On Sunday, Kate and




On Sunday, Kate and I went to cheer on our friend Meg in the Philadelphia Marathon. When I was a kid, my mom and I used to cheer my dad on in the Boston Marathon; I particularly remember waiting at the top of Heartbreak Hill, watching runners come staggering over the crest looking grim as death. I also remember lots of men in mesh tank tops with Band-aids over their nipples; Kate’s theory is that non-chafing sports-bra technology hadn’t crossed over to men’s athletic clothes yet.


Meg had (very intelligently) spaced her supporters out over the course, giving each team an assigned spot. Since the course is a loop, our spot was mile 17 going one way, and mile 23 going the other. Kate and I were surprised to see how calm and happy everyone looked. Only about every tenth person looked like a Long Distance Android: everyone else looked pretty normal. There were even some guys there with my build, which was pretty insiprational, since guys with my build are more usually seen wearing a toga in 70s movies. We did see some pained expressions, and some steely-eyed limpers hobbling by, determining to crawl the last three miles if they had to. On the whole, however, everyone seemed to be having a good time. Except for the 12-year old kid assigned to rake up the drifts of empty plastic cups from the water station.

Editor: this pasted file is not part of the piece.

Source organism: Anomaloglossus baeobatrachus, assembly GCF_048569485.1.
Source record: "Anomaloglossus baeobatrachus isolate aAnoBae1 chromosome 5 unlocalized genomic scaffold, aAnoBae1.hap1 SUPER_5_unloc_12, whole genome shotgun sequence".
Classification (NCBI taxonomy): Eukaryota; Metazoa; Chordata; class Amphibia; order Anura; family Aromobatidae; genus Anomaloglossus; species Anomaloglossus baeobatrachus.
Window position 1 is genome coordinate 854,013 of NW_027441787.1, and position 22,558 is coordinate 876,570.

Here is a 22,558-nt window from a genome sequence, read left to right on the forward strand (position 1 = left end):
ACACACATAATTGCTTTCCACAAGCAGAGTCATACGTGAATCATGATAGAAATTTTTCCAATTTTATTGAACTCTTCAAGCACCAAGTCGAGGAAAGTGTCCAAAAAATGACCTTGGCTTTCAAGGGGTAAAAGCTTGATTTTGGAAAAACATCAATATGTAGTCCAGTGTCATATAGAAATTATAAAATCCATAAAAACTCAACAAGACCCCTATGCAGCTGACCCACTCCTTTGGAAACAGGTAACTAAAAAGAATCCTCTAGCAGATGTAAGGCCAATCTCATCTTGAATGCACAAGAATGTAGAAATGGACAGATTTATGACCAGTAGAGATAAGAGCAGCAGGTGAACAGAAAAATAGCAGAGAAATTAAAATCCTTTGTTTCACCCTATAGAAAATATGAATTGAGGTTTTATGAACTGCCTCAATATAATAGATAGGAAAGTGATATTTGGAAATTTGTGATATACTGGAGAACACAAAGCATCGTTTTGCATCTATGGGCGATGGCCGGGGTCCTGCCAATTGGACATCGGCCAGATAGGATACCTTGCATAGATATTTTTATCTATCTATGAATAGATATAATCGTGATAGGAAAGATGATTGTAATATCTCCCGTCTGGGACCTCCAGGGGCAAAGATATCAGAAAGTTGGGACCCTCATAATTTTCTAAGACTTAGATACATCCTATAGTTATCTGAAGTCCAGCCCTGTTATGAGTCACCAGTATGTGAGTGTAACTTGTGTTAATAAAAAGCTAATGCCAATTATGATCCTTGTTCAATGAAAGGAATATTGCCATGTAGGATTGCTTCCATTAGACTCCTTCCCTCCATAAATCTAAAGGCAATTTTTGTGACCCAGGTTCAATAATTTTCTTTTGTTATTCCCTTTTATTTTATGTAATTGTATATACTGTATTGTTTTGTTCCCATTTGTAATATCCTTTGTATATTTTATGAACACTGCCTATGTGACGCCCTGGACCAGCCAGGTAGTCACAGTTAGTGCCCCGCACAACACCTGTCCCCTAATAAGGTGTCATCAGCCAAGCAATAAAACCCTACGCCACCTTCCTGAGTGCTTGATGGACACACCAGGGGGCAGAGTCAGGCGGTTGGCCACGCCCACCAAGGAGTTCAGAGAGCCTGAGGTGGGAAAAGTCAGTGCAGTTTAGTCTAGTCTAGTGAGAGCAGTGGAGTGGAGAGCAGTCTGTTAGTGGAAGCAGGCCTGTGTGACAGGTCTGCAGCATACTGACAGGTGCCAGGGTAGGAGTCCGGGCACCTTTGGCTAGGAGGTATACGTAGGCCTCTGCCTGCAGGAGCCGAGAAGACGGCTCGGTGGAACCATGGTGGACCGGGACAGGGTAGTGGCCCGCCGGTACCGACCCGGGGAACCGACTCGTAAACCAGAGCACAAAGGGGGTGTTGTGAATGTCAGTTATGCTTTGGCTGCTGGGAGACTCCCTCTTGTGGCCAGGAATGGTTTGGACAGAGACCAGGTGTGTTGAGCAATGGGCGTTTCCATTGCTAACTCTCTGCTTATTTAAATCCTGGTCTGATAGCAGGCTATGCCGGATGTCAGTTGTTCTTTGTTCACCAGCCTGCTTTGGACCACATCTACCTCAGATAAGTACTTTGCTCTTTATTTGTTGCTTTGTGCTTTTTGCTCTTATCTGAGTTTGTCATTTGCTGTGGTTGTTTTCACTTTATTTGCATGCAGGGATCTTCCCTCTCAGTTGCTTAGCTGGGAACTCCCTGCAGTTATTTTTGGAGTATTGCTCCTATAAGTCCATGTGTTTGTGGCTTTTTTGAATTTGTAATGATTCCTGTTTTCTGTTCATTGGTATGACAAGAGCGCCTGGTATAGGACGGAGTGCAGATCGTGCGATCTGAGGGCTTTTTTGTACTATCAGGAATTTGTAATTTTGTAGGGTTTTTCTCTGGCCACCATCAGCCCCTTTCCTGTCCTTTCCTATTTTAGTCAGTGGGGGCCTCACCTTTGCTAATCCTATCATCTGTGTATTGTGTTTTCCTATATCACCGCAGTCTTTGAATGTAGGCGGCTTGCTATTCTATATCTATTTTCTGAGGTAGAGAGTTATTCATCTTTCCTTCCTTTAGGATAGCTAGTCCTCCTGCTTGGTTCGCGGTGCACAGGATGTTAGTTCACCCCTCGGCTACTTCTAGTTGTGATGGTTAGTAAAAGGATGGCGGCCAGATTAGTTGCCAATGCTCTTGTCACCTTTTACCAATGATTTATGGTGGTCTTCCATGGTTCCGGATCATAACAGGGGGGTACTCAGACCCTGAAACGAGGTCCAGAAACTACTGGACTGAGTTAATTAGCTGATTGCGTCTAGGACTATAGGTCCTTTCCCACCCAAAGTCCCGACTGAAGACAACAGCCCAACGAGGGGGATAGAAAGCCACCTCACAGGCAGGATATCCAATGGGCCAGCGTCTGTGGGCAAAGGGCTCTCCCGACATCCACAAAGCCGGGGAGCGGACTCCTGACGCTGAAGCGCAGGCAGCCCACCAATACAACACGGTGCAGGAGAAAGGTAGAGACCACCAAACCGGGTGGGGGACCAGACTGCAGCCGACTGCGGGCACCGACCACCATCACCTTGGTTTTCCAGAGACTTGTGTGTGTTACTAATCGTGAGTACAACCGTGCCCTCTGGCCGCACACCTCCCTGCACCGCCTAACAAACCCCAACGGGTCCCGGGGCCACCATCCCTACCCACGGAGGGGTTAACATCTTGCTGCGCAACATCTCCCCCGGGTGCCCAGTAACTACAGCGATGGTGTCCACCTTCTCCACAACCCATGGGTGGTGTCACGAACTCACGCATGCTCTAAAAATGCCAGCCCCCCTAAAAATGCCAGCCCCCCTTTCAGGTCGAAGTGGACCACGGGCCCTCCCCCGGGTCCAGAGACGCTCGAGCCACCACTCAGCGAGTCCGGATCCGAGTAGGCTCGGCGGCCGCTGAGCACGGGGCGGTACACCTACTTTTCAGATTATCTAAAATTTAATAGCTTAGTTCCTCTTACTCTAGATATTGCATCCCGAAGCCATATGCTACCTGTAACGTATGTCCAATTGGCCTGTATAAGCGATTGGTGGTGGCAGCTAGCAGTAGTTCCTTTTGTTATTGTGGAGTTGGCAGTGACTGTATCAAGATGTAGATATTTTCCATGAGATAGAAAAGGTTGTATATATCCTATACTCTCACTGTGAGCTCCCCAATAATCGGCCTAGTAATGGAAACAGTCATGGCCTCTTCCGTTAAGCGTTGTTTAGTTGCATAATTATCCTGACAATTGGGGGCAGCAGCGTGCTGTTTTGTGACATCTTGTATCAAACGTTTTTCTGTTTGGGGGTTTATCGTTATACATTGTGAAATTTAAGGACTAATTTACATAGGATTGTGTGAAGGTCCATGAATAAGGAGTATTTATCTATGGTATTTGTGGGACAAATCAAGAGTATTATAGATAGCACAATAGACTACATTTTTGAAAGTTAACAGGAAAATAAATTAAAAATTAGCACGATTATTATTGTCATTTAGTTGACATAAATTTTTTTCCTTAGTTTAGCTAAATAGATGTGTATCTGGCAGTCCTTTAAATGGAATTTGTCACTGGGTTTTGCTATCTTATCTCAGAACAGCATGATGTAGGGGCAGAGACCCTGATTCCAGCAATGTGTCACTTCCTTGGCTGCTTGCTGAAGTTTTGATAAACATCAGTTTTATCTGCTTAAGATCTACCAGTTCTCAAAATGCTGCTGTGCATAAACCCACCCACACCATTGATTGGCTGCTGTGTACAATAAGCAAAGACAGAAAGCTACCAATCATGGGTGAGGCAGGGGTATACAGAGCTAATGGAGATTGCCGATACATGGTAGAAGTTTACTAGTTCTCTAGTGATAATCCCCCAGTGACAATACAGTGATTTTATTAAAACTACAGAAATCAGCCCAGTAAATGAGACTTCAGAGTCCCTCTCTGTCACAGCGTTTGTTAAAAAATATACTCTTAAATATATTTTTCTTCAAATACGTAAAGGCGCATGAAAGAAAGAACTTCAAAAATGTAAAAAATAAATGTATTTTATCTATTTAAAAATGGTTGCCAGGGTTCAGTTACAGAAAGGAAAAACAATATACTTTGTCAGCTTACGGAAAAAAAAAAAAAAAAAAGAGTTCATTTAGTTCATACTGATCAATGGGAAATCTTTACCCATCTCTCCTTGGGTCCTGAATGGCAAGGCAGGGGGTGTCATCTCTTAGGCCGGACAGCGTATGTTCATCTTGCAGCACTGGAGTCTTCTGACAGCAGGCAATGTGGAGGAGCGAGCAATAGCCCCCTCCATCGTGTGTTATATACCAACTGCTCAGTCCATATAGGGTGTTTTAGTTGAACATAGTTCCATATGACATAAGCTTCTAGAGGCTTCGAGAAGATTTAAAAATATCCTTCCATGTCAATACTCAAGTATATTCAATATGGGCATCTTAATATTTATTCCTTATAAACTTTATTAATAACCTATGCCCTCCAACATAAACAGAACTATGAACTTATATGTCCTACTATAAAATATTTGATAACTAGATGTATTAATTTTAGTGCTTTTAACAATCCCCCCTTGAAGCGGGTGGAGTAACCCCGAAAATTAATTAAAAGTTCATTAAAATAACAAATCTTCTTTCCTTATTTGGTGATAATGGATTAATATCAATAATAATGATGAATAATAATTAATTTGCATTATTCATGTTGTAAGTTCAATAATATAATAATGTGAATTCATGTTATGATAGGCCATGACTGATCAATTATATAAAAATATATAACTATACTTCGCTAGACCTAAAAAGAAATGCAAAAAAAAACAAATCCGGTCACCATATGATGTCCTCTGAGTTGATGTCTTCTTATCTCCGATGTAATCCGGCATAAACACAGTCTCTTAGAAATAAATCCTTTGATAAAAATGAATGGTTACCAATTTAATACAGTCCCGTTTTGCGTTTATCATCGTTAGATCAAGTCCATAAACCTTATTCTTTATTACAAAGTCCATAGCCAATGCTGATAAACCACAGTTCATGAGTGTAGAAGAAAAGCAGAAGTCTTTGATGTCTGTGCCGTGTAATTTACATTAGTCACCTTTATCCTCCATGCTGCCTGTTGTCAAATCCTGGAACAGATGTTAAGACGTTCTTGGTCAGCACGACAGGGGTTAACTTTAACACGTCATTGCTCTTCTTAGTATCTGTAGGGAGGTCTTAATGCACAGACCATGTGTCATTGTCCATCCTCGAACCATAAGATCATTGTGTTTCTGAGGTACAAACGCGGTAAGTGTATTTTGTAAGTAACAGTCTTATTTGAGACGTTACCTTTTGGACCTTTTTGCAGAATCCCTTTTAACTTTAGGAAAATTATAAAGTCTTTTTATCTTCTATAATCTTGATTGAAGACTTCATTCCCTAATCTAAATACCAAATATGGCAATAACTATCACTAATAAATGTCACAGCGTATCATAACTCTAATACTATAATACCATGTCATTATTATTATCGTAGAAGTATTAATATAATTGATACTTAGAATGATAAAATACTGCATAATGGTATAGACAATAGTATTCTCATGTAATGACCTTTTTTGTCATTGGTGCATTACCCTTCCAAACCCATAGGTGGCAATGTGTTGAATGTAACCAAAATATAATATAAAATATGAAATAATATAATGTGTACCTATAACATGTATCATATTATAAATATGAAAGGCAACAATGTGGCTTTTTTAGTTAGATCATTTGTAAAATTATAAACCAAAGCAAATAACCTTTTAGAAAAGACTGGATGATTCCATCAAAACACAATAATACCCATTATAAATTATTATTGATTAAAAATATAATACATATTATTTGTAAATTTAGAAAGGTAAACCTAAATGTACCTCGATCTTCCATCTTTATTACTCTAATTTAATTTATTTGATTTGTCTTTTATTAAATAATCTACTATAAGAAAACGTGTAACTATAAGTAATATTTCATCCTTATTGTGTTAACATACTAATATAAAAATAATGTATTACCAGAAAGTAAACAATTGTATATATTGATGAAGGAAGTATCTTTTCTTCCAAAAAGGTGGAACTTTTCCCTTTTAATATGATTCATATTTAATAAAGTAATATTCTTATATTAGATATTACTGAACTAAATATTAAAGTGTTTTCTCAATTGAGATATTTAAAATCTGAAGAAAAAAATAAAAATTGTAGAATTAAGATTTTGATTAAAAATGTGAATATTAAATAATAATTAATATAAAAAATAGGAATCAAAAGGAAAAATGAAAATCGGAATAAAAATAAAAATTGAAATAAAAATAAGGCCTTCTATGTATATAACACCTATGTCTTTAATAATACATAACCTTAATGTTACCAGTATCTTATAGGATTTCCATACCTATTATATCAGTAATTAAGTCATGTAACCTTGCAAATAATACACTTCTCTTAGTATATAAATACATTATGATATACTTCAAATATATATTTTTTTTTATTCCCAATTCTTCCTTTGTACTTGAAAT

Meg (on the right) and her friends had (again, very intelligently) dressed all in pink, so they were easy to spot. And they had “Pink Ladies” written across their backs, so they were big crowd favorites. Meg said that some of the best cheering came from the toughest sections of Manayunk, where the coffee bars haven’t penetrated yet. One lady with two teeth and a flowery mumu was their biggest fan: “Go, Pink Ladies! Go, GO, GO!!! YEAH!!!


Meg’s chip time was 5:19, which was a 12-minute pace. Her goal was to run between 5:00 and 5:30 for her first marathon, and she did it! Congratulations!

On Sunday, Kate and

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